"Bayou Bill" Scifres
Dedicated to the conservation and enjoyment of Indiana's natural resources
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Two Harbingers of Spring
Copyright © 2005 by Bill Scifres

It hasn’t happened yet in central and northern parts of the state, but two of my favorite “harbingers of spring” are about ready to pop. That translates into some great table fare.

The exciting emergences to which I refer are wild asparagus and pokeweed. Although neither of the two has poked up through the earth as this column is taking shape, both should bless the countryside with their presence before we meet again in this space. If my alarm clock is set a tad early, keep looking--patience will pay big dividends. 

Both plants are perennials, of course, and both feature tuberous-like root systems from which their new growth springs each year. Of the two, wild asparagus is by far the more difficult to find because it most often is surrounded by other weeds that start their growth earlier and hide the short, tender shoots. 

For this reason, it is wise to locate roadside clusters of wild asparagus in the fall and make maps of their location before destroying the old growth in an attempt to hide the location of the plant from others. However, those who have not mapped favorite clumps of asparagus in the fall, still can find the tender shoots of the plant by looking for old stalks that were not destroyed by other asparagus lovers or by winter weather. 

Once patches have been located, the tender spears can be harvested by cutting them at ground level, and waiting a few days for new growth. Eventually, though, the clusters of spears should be permitted to continue their growth to maturity to perpetuate the patch. 

Pokeweed also often is hidden by other weeds, but the old stalks from the previous year is far more durable than those of asparagus, and are easier to spot at this time of year. Poke stalks often are more than an inch in diameter and more than six feet tall. 

Poke is harvested by cutting off the shoots when they are two to six inches above the earth. Poke shoots may also be harvested several times without endangering the regenerative powers of the plant. Eventually, though, the plants should be permitted to mature.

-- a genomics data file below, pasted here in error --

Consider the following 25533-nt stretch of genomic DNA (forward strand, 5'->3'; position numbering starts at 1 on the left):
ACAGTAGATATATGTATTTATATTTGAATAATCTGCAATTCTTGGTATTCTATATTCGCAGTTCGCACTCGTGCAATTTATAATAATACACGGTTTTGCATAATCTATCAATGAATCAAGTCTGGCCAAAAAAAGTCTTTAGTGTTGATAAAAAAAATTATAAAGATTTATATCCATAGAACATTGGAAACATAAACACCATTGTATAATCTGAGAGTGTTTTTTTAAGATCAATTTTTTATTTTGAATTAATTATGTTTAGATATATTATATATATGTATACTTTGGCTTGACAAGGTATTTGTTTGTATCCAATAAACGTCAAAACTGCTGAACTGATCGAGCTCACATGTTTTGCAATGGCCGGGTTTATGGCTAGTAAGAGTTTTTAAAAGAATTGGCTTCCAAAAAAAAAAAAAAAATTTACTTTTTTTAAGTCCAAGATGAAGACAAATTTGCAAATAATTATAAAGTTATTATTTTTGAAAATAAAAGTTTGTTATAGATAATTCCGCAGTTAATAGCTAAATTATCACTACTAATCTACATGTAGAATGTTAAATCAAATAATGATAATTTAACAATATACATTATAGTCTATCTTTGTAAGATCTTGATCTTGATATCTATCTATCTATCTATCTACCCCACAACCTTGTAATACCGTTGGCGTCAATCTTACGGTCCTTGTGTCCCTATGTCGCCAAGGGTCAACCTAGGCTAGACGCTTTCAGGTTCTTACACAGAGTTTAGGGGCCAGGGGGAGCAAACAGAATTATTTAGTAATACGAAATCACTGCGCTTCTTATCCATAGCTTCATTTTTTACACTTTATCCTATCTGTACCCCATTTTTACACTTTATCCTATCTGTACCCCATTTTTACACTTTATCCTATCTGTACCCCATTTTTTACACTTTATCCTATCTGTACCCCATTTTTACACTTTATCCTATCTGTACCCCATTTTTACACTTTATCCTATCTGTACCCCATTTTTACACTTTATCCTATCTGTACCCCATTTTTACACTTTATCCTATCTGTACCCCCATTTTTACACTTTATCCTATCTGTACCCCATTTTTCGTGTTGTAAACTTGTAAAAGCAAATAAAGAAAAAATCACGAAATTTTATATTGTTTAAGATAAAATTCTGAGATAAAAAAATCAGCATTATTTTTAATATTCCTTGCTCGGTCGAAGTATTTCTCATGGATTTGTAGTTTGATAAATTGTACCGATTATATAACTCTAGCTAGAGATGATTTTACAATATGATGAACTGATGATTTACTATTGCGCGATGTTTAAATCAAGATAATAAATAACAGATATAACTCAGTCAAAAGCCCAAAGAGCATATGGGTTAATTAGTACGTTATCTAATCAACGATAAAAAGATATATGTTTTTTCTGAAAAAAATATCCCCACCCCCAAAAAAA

There are many ways to prepare wild asparagus and poke for the table, but generally applications for wild asparagus cookery follows lines for vegetables. Poke may be used in dishes of greens, but it can also be steamed to tenderness, dipped in a mix of egg and milk,  dredged in cracker crumbs or flour (or a mix of the two) and fried. Fried poke shoots are known in Southern Indiana as “the poor man’s morels” because they taste much the same. 

Additional information on cooking wild asparagus and poke shoots will be found by searching this web site.

Click on thumbnail image for enlarged view.

pokestalks.jpg (50752 bytes)
Poke shoots (note dark green new growth) will appear near old stalks (lighter colored dead growth)
Asparagus spears are harvested by cutting them off at ground level with a sharp knife . . . note stumps . .  . new spears will  appear in a few days.
asparagus3.jpg (55739 bytes)

NEW IKES BOOKLETS--The Izaak Walton League has released two publications intended to inspire, engage, and assist outdoor journalists to reacquaint themselves with the potentially explosive consequences for natural resources of human population growth. 

The first volume is, Population Growth and Outdoor America: Outdoor Writers' Perspectives, a collection of essays by five journalists on the effects of population growth on outdoor recreation.  The companion piece, An Outdoor Writer's Guide to Population Issues, gives background information and tips on writing stories about population growth and getting them published. The publications can be downloaded from the Izaak Walton League website at: 


Chuck Clayton, national president of the Ikes, says a number of outdoor writers have addressed this issue and done so admirably. “Yet, we believe that hunters, anglers and all outdoor recreation enthusiasts will understand more fully the consequences of human population growth on their pursuits when a broader spectrum of journalists start addressing the issue as a  matter of course,” said Clayton. 

“Every major threat to outdoor recreation—from climate change to hunting access, from habitat loss to dying fisheries—is, at its base, an issue about how people can continue to thrive while maintaining a livable world,” said Jim Baird, director of the League’s Sustainability Education Project.  He added that “it’s a problem that is real and a story we think outdoor journalists should embrace more aggressively.”

All columns, essays, and photos are copyrighted by Bill Scifres and may not be reproduced in any form without prior permission from the author.  For reproduction permission and media usage fees, contact: Bill Scifres, 6420 East 116th Street, Fishers, IN 46038, E-mail: billscifres@aol.com

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